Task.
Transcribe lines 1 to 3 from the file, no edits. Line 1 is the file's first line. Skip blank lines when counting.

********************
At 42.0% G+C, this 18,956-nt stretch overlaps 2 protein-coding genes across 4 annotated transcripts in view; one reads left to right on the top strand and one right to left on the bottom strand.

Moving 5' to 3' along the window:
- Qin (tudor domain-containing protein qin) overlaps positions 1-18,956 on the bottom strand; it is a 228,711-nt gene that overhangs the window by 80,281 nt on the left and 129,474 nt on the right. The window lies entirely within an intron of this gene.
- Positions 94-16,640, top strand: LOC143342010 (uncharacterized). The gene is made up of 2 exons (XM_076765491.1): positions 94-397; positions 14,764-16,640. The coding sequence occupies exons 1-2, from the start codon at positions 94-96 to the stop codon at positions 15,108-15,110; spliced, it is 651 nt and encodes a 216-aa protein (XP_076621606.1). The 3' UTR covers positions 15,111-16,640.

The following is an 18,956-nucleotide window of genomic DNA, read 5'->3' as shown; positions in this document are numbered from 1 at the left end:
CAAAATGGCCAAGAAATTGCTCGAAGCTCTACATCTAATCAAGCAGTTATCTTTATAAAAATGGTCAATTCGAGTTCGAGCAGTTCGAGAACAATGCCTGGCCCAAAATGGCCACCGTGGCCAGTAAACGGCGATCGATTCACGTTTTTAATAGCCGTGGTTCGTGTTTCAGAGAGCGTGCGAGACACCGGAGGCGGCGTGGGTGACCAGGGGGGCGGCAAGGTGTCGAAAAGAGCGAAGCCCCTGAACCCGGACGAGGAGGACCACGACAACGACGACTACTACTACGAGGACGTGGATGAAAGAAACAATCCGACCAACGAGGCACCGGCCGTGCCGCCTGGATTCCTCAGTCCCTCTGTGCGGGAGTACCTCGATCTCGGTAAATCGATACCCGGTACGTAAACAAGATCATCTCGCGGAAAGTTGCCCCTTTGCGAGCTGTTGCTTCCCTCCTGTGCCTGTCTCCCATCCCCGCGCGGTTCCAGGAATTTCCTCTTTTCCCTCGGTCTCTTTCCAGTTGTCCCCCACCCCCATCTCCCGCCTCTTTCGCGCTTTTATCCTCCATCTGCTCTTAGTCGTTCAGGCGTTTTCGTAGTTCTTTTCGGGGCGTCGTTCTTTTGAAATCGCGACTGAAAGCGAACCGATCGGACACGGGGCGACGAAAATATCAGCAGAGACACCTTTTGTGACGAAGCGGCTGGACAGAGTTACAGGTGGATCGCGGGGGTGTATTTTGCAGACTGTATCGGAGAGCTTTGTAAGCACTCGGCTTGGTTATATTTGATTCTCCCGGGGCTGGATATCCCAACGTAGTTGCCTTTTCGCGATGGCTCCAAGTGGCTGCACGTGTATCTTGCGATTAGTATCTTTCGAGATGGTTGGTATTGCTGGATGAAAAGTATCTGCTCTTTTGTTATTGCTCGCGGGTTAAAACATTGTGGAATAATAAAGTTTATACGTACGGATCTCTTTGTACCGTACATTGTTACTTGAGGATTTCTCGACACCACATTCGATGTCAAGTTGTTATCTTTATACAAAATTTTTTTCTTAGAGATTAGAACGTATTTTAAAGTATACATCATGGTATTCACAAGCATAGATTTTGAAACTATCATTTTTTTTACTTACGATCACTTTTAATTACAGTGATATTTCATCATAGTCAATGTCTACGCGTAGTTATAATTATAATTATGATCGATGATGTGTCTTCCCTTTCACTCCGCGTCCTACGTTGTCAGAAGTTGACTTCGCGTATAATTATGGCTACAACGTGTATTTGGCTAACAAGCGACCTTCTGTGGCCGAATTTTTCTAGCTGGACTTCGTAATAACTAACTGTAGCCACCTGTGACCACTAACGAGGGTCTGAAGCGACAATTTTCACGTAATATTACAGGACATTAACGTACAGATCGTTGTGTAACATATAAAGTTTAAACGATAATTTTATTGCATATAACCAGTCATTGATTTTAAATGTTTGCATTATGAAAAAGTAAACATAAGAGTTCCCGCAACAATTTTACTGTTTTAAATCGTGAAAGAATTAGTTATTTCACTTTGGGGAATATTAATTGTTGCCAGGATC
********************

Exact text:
At 42.0% G+C, this 18,956-nt stretch overlaps 2 protein-coding genes across 4 annotated transcripts in view; one reads left to right on the top strand and one right to left on the bottom strand.

Moving 5' to 3' along the window:
- Qin (tudor domain-containing protein qin) overlaps positions 1-18,956 on the bottom strand; it is a 228,711-nt gene that overhangs the window by 80,281 nt on the left and 129,474 nt on the right. The window lies entirely within an intron of this gene.